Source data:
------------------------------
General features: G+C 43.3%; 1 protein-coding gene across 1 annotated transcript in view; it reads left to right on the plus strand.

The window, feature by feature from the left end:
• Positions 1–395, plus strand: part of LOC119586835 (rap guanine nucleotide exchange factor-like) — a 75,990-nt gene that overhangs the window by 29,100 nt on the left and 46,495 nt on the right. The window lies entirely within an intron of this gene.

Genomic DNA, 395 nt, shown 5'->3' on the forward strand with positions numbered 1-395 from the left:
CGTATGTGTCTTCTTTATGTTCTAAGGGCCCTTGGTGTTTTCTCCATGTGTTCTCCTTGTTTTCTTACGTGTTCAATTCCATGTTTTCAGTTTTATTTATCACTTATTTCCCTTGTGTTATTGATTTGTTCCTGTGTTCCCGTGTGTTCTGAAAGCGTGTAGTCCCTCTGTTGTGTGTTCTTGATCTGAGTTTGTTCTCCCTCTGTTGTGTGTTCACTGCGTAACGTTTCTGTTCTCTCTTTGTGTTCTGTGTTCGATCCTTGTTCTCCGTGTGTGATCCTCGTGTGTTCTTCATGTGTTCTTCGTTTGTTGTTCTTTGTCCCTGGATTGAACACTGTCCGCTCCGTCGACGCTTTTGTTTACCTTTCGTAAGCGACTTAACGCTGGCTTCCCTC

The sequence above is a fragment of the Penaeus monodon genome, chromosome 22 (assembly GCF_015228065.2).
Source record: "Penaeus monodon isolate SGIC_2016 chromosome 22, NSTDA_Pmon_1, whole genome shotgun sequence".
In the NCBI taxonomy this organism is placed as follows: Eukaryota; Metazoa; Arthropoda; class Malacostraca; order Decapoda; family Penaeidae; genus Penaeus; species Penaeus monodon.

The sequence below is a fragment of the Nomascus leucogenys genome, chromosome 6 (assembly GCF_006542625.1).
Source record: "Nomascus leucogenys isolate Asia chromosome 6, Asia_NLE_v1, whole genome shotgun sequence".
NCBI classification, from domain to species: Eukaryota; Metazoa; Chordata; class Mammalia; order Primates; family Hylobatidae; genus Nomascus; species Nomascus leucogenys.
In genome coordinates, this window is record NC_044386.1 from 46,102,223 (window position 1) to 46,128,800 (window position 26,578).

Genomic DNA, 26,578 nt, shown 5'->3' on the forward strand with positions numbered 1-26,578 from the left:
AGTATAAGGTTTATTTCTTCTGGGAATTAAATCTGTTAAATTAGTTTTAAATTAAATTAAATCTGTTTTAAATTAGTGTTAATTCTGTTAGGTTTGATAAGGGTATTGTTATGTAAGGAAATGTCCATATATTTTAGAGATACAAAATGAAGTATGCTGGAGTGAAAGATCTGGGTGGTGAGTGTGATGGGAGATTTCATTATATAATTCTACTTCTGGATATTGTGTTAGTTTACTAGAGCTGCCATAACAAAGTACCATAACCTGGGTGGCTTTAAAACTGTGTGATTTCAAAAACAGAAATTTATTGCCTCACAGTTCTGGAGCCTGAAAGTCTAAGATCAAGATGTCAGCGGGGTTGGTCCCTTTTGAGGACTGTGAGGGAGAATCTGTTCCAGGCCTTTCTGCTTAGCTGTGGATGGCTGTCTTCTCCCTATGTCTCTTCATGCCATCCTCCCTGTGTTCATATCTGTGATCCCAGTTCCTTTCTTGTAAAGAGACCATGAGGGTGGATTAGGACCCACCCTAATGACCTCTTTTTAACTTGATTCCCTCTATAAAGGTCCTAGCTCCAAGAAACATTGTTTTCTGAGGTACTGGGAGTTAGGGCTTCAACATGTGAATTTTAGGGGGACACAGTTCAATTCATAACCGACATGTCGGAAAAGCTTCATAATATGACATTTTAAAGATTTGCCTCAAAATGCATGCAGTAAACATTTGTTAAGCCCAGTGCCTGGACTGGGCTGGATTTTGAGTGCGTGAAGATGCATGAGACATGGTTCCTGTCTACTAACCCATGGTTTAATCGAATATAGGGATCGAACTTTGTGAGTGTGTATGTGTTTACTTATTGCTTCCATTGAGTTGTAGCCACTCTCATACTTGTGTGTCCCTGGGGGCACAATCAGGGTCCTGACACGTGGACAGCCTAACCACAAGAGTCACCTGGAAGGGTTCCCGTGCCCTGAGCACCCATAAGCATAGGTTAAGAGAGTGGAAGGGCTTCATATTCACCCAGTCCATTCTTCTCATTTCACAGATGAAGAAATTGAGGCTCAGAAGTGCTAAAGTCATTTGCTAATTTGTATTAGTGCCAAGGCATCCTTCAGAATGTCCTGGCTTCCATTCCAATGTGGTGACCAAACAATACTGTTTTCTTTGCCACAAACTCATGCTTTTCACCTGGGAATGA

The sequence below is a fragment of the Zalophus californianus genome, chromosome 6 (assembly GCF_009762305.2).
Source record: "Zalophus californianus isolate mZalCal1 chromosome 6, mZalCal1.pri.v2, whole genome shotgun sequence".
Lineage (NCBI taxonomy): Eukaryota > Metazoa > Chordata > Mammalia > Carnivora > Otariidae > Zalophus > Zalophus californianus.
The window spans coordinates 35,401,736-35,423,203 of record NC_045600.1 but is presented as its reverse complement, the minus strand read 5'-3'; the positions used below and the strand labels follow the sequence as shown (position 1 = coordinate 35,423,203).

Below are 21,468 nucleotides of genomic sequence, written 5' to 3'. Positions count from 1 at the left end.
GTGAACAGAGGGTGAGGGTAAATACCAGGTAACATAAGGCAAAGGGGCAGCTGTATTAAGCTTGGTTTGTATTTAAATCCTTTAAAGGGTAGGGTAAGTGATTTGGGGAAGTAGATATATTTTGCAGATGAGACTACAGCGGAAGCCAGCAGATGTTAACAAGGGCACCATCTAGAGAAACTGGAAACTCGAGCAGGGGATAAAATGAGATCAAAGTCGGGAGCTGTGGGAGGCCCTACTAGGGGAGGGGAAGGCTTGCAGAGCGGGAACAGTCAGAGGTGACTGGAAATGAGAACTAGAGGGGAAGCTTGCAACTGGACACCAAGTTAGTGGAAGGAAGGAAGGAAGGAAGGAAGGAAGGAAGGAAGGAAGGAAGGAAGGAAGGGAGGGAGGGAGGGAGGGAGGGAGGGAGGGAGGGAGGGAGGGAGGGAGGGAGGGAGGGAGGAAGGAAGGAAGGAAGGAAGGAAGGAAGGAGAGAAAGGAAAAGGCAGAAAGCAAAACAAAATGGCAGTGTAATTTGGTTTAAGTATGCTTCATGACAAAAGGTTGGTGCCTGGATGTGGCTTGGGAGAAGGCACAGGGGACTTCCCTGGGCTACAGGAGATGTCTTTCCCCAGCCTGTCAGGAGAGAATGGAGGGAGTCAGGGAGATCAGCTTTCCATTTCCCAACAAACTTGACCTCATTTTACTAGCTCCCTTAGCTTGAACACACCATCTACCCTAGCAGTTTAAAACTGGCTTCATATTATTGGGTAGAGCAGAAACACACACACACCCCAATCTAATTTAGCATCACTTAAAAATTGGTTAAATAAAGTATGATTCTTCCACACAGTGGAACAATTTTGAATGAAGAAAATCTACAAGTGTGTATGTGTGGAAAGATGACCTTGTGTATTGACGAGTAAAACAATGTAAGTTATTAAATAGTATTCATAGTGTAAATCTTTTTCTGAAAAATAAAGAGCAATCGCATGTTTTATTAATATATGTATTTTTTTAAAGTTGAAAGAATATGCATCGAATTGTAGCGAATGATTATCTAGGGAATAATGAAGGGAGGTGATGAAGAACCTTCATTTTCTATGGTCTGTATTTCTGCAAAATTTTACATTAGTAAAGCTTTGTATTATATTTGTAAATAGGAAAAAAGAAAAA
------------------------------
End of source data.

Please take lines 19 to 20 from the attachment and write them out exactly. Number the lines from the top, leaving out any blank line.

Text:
Below are 21,468 nucleotides of genomic sequence, written 5' to 3'. Positions count from 1 at the left end.
GTGAACAGAGGGTGAGGGTAAATACCAGGTAACATAAGGCAAAGGGGCAGCTGTATTAAGCTTGGTTTGTATTTAAATCCTTTAAAGGGTAGGGTAAGTGATTTGGGGAAGTAGATATATTTTGCAGATGAGACTACAGCGGAAGCCAGCAGATGTTAACAAGGGCACCATCTAGAGAAACTGGAAACTCGAGCAGGGGATAAAATGAGATCAAAGTCGGGAGCTGTGGGAGGCCCTACTAGGGGAGGGGAAGGCTTGCAGAGCGGGAACAGTCAGAGGTGACTGGAAATGAGAACTAGAGGGGAAGCTTGCAACTGGACACCAAGTTAGTGGAAGGAAGGAAGGAAGGAAGGAAGGAAGGAAGGAAGGAAGGAAGGAAGGAAGGGAGGGAGGGAGGGAGGGAGGGAGGGAGGGAGGGAGGGAGGGAGGGAGGGAGGGAGGGAGGAAGGAAGGAAGGAAGGAAGGAAGGAAGGAGAGAAAGGAAAAGGCAGAAAGCAAAACAAAATGGCAGTGTAATTTGGTTTAAGTATGCTTCATGACAAAAGGTTGGTGCCTGGATGTGGCTTGGGAGAAGGCACAGGGGACTTCCCTGGGCTACAGGAGATGTCTTTCCCCAGCCTGTCAGGAGAGAATGGAGGGAGTCAGGGAGATCAGCTTTCCATTTCCCAACAAACTTGACCTCATTTTACTAGCTCCCTTAGCTTGAACACACCATCTACCCTAGCAGTTTAAAACTGGCTTCATATTATTGGGTAGAGCAGAAACACACACACACCCCAATCTAATTTAGCATCACTTAAAAATTGGTTAAATAAAGTATGATTCTTCCACACAGTGGAACAATTTTGAATGAAGAAAATCTACAAGTGTGTATGTGTGGAAAGATGACCTTGTGTATTGACGAGTAAAACAATGTAAGTTATTAAATAGTATTCATAGTGTAAATCTTTTTCTGAAAAATAAAGAGCAATCGCATGTTTTATTAATATATGTATTTTTTTAAAGTTGAAAGAATATGCATCGAATTGTAGCGAATGATTATCTAGGGAATAATGAAGGGAGGTGATGAAGAACCTTCATTTTCTATGGTCTGTATTTCTGCAAAATTTTACATTAGTAAAGCTTTGTATTATATTTGTAAATAGGAAAAAAGAAAAA